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Prince George’s Co. leaders challenge new high-speed train, tunnel plan

The Superconducting Levitation train could take travelers from D.C. to Baltimore in as little as 15 minutes. (Courtesy of Baltimore-Washington Rapid Rail)

WASHINGTON — With many residents worried about the impacts of a potential $10 billion high-speed maglev train that would connect D.C. and Baltimore in just 15 minutes, members of the Prince George’s County Council questioned the benefits of the project Tuesday, even as project leaders suggested they are now focused on a path that they say would mean fewer disruptions.

“Citizen opposition is very high, and, matter of fact, information seems to be very low,” Council Chair Derrick Leon Davis told representatives of the private groups that would build and run the line.

Kisha Brown, community and external affairs director for Baltimore Washington Rapid Rail, said the group is now leaning toward one of the two routes (click for an interactive map) that tunnel from downtown Washington under Bladensburg and Greenbelt before emerging above ground on one side or the other of the Baltimore-Washington Parkway to near Fort Meade, where the train would go back underground to a station at BWI Marshall Airport, then under the Patapsco River to Baltimore.

She agreed more information needs to get out to the communities that could be tunneled under, or be near power stations or a rail yard.

The State of Maryland supports the project, and is running the environmental impact statement process that could lead to approvals for construction within two years. The study is funded through a $27.8 million federal grant.

“This has been a very fast train,” Davis said of the process.

The County Council does not have to vote to approve the project, but asked for additional information due to the significant public interest in the project.

“$10 billion can go a long way and I think all of us could find some really great ways that would serve many more people than an elite maglev line would serve at Acela price rates,” Councilmember Danielle Glaros said.

Maglev trains float on a magnetic cushion above the track, reducing friction and allowing higher speeds.

Glaros worries about noise and vibrations from tunnels, as well as any aboveground power stations or other disruptions. “You are creating complete anxiety and anger in our communities,” she said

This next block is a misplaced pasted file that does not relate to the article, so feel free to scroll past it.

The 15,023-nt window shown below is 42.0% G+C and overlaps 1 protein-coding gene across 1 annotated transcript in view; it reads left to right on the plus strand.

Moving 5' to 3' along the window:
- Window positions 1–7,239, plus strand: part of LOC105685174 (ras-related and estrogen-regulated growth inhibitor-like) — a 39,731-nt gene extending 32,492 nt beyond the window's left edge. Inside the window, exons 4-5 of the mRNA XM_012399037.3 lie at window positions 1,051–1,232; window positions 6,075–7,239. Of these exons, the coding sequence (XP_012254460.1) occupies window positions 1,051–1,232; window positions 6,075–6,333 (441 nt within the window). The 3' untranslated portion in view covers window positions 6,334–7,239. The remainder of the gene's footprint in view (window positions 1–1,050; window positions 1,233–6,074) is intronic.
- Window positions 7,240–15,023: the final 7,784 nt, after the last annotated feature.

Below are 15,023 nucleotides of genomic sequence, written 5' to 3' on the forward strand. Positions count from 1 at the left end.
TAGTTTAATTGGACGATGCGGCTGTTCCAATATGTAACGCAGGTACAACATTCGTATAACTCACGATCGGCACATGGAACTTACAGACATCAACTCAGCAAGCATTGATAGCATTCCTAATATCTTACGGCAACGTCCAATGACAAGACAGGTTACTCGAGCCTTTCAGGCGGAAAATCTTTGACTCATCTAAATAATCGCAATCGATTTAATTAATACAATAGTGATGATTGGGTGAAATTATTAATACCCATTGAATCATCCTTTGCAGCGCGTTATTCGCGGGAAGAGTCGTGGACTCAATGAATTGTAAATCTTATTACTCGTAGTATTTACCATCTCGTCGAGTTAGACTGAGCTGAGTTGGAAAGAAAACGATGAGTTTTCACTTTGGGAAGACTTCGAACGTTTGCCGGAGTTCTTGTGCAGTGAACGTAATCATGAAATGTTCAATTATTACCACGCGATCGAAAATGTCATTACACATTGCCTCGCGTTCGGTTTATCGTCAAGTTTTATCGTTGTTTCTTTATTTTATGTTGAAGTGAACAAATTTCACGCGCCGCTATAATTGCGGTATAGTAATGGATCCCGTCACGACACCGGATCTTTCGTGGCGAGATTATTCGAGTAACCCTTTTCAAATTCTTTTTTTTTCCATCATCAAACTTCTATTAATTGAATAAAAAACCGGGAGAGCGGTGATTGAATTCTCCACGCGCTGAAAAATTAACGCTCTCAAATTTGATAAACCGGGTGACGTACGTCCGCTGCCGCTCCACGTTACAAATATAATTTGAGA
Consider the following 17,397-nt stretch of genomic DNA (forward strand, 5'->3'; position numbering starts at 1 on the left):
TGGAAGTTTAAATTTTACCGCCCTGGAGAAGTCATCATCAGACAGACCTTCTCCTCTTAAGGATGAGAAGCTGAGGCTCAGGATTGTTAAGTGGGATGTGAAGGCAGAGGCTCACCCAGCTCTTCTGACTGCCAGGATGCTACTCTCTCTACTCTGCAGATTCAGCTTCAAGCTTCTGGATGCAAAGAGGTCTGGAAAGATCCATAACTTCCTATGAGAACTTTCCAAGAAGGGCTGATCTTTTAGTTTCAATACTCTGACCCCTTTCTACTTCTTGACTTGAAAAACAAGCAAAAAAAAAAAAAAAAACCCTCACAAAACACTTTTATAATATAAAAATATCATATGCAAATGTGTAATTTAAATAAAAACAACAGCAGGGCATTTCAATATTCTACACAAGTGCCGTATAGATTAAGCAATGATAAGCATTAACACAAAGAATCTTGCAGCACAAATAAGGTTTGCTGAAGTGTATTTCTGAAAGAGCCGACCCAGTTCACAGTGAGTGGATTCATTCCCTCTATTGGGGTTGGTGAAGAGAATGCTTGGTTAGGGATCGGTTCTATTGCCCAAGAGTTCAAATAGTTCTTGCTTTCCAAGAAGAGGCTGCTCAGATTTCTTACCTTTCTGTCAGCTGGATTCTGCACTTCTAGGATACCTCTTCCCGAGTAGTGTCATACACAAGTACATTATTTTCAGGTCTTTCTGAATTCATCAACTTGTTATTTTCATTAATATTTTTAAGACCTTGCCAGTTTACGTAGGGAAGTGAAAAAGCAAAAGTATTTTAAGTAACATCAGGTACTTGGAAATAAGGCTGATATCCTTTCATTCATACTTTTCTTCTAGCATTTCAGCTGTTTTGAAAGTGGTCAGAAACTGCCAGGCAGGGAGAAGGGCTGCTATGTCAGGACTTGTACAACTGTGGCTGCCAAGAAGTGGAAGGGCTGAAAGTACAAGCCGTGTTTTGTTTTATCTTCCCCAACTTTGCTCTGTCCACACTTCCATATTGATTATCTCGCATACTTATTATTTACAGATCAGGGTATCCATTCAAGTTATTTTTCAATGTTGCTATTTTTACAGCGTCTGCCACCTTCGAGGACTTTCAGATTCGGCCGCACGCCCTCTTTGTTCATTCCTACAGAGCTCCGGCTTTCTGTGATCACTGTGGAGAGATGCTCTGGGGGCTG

Project director David Henley said a related effort more than a decade ago failed because the tracks would have crossed roadways or run alongside Amtrak service.

“The mistake was doing it at-grade, which was extremely disruptive on the surface, so was very unpopular,” Henley said.

The current idea is to completely separate these tracks so the train has more opportunity to reach top speeds around 300 mph.

“You have your own alignment. It’s independent, doesn’t have any shared [track], and — by the way — it’s underground or it’s above ground. It’s not at grade, so it’s less disruptive,” he said.

Councilmember Mary Lehman challenged that idea.

“The notion that because 60 or 65 percent of this proposed line would be underground that there would be not much in the way of community impact it’s really — it’s offensive,” she said.

Eventually, the project’s supporters hope to extend the line to New York to make for a one hour trip between Manhattan and the District. Funding for the initial $10 billion stretch between D.C. and Baltimore would largely come through low-interest loans from the federal government and Japan, where the technology was developed.

“It just seems unthinkable … that suddenly this high-speed train system coming out of nowhere would be everyone’s top priority,” Lehman said.

Several council members wondered why that $10 billion would be spent on maglev, when existing roads, bridges, the Metro system and Amtrak do not even have the money they need.

“While I know the federal government can print money, the fact is that we need them first and foremost to step up in supporting our Metro system,” Councilmember Todd Turner said.

“Spending one public dime on this project would be a big mistake,” Councilmember Mel Franklin said.

“Most of what I hear is that it’s all burden and no benefit to Prince George’s County. It’s hard to come up with what’s in it for Prince George’s County. … We get a lot of impact from potential loss of homes if that happens or potential paths going through communities … but no sort of upside,” Franklin said.

Northeast Maglev did get authority to use eminent domain to take properties for the project, when the Maryland Public Service Commission approved the group’s takeover of an old railroad franchise.

“That becomes an issue which is a lightning rod, which is something that we’re not interested in using. That’s something that comes with a franchise; that doesn’t mean we will use it,” Henley said.

Public meetings on the project are ongoing, and more meetings are expected next year as part of the environmental review process.

Residents worried about the line have already expressed concerns about losing homes, noise and vibrations, while supporters of the line have salivated at a potentially quicker trip past the region’s notorious traffic.

“It reminds me frankly of the Concorde airplane, that has come and has gone,” Glaros said.


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